The CEO of the board is David Adamany, former WSU president, whose claim to educational fame is to open the WSU charter school, by any measure that he uses, like standardized tests, the worst school in the state of Michigan. Adamany says his two main projects, besides repairing schools, will be to arrest parents of truant kids, and to promote teaching by rote memorization and to standardized tests. 

So, the new board is made up of people who at once are the personifications and representatives of the rich people who ruined the city in the first place, who took profits from making this the most racially segregated city in the USA, and who themselves want to make further gains at the expense of the mass of people, masking this all in language of the public good. These people and the people who prop them up, like the violent cops who have assaulted citizens at the last board meetings on the direction of Freeman Hendrix, these people are simply evil. They are grabbing the biggest pat of butter they can get their hands on. Their broader social goal is a citizenry which cannot recognize inequality, which thinks authoritarianism is the natural state of things, people who do not believe that what they do counts, who do not know how to comprehend their surroundings and who do not think they can effect change--and these personifications of capital, the bosses on the board, know they will live better if they accomplish that. And That flies in the face of everything good teaching is about. The board bosses have made it clear that they support privatization of the schools, deeper segregation, tracking, standardized tests, and the militarization of schools, and they are running at that full tilt. 

But there are many seemingly innocuous decisions being made by many people who seem to think they can grab a piece of an evil pie. For example, the leadership of the AFT, the teachers union, has supported this seizure, because they believe they too can live better if some others live worse, and they want to collect dues---and some church leaders who think they will be able to open private vouchered church schools. All of their chickens will someday come home to roots. You do reap what you sew, and there is a huge social debt growing that will someday be called in.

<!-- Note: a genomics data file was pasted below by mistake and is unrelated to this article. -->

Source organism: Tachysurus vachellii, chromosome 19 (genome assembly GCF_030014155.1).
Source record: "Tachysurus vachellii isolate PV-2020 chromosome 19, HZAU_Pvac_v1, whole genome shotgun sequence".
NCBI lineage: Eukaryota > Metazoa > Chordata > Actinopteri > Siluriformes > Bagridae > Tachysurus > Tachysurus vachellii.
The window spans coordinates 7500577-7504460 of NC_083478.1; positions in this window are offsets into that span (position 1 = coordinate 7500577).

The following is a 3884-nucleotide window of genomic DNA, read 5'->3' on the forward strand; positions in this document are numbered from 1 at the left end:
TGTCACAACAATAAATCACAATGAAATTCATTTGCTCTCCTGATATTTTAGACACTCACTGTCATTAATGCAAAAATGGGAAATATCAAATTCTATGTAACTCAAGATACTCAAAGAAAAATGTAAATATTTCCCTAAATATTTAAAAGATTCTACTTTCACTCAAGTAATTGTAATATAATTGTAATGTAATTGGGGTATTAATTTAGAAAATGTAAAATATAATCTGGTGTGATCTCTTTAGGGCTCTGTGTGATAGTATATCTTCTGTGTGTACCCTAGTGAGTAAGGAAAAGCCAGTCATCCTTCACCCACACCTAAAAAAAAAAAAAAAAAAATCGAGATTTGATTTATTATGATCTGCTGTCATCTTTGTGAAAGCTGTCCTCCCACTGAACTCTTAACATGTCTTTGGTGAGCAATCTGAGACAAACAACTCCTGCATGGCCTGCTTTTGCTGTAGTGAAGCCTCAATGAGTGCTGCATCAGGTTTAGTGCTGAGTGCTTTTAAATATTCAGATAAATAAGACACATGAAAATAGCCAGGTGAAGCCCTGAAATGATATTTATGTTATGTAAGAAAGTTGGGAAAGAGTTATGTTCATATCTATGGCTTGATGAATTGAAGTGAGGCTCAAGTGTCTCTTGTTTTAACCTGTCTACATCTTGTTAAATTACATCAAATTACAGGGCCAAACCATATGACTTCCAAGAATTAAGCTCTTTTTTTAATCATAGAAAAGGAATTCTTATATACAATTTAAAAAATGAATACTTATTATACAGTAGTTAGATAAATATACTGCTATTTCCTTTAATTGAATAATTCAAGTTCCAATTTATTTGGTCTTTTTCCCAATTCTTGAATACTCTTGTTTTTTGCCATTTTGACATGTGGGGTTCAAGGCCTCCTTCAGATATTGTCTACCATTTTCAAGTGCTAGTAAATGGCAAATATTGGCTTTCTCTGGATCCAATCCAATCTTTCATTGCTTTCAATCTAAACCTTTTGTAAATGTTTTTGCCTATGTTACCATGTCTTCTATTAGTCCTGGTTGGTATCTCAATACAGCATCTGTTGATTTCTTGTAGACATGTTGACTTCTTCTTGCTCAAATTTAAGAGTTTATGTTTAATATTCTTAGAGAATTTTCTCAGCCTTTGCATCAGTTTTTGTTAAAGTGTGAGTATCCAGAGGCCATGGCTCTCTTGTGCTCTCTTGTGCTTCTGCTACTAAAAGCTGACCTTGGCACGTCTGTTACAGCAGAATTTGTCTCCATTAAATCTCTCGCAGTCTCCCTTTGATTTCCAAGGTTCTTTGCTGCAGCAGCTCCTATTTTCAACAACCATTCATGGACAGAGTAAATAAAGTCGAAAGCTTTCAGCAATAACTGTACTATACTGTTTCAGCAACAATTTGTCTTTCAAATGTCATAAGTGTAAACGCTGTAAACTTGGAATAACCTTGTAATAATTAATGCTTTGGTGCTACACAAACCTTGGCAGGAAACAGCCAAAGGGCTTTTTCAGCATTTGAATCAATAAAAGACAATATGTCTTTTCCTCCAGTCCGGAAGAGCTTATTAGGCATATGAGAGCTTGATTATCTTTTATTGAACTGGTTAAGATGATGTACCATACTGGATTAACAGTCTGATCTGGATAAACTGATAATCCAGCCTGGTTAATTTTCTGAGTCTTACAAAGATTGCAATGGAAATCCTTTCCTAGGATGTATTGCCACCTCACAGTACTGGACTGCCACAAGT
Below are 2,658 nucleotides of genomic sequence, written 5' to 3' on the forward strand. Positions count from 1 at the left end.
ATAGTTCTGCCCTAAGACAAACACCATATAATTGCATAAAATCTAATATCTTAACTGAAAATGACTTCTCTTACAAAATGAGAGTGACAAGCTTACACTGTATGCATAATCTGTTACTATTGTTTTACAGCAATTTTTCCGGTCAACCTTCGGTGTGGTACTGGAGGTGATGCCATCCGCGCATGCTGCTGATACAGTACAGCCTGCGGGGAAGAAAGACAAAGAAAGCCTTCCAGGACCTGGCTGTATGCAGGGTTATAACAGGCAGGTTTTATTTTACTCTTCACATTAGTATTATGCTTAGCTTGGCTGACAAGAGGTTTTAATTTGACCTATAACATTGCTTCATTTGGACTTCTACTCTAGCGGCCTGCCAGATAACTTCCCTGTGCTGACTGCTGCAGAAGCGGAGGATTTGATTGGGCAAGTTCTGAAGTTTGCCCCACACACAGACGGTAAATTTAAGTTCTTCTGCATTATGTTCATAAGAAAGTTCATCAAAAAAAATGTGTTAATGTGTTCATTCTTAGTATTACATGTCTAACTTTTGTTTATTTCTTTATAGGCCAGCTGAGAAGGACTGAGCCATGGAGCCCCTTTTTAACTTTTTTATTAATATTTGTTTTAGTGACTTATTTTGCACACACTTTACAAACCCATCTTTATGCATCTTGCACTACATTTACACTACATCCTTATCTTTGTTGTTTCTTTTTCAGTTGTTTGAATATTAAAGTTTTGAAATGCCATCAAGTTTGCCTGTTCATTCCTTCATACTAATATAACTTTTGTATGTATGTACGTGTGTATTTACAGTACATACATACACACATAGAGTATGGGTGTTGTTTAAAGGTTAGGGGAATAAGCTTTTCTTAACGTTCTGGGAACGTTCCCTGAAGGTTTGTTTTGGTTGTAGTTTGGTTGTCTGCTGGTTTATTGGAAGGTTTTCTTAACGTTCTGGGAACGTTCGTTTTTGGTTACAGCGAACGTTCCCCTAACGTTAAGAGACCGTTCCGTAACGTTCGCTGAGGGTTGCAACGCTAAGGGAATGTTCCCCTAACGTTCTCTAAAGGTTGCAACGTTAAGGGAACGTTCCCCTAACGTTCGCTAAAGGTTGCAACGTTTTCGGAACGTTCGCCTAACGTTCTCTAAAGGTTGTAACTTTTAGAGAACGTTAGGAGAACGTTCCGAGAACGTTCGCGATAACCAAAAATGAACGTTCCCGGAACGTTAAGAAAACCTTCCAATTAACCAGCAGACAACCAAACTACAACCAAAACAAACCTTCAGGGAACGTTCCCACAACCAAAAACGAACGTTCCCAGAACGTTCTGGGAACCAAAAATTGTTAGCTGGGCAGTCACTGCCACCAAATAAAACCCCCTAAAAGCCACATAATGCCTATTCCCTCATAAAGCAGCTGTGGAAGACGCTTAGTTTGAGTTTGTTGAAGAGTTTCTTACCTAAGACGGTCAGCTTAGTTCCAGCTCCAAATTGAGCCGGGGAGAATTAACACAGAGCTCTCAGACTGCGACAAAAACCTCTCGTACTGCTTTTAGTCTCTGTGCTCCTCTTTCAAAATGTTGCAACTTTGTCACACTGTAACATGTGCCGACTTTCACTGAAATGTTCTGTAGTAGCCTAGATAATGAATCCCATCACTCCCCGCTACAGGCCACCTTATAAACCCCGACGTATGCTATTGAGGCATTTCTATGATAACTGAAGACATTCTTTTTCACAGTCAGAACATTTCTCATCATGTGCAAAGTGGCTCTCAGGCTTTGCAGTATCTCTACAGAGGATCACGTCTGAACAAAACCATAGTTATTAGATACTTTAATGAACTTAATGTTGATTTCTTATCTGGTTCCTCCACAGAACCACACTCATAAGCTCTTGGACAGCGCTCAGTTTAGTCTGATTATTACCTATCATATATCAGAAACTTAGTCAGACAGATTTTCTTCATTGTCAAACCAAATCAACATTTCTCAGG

The board knows nothing about real school reform, and they care nothing about it. They are no different from the previous board, which was making plans to arrest parents of truant kids--as if the total economic collapse of Detroit was caused by truancy. 

There is a great deal of School reform research. None of it is being followed by the takeover board. 

1. School makes a free informed choice to select the design, based on faculty and school worker consensus, often demonstrated by a ballot, sometimes a secret ballot 

2. Faculty members who do not support the design can transfer with dignity--and no financial loss. 

3. The principal provides strong, organizing based- leadership 

4. The design is clear to everyone and everyone has a chance to state what is not going well and why, as well as to state what is going well 

5. Money and time are available for professional development, collaboration, planning, and reflection--for the entire staff 

6. The design team provides long term collegial assistance and action research 

7. A designated collective in the school, drawing from all ranks, is seen as responsible for the reform effort The collective must include parents, from all economic and racial groups, as well as students. 

8. The reform effort moves into not merely the formal structures of the school, but also the informal cultures which allow most schools to work--like the outside relationships of teachers, custodians, librarians, bus drivers, etc. 

9. The school collaborates with other schools for common support and critique 

10. The district has stable leadership, deep administrative-educator trust, and schools are provided some autonomy over budget choices, and hiring and professional development. 

11. But school reform does not work if the economic and social class structure in which the school sits is not also reformed--like washing one side of a screen door. And this is why every school reform effort has failed and will continue to fail. 

It is clear that top down reform is not reform as instituted by this board , but in fact is a form of fascism, and that their reform will fail. But at the same time they are failing teachers are going to have to be in their classrooms meeting children who arrive, at least in the early grades, curious, eager and full of hope, and who over time learn that school is not about anything important--or if it is--then it is important to not speak truth to it. 

Read Rabbit and the Lion.

We can learn from Brer Rabbit--how to meet the powerful with humility, without the ego, and to prevail.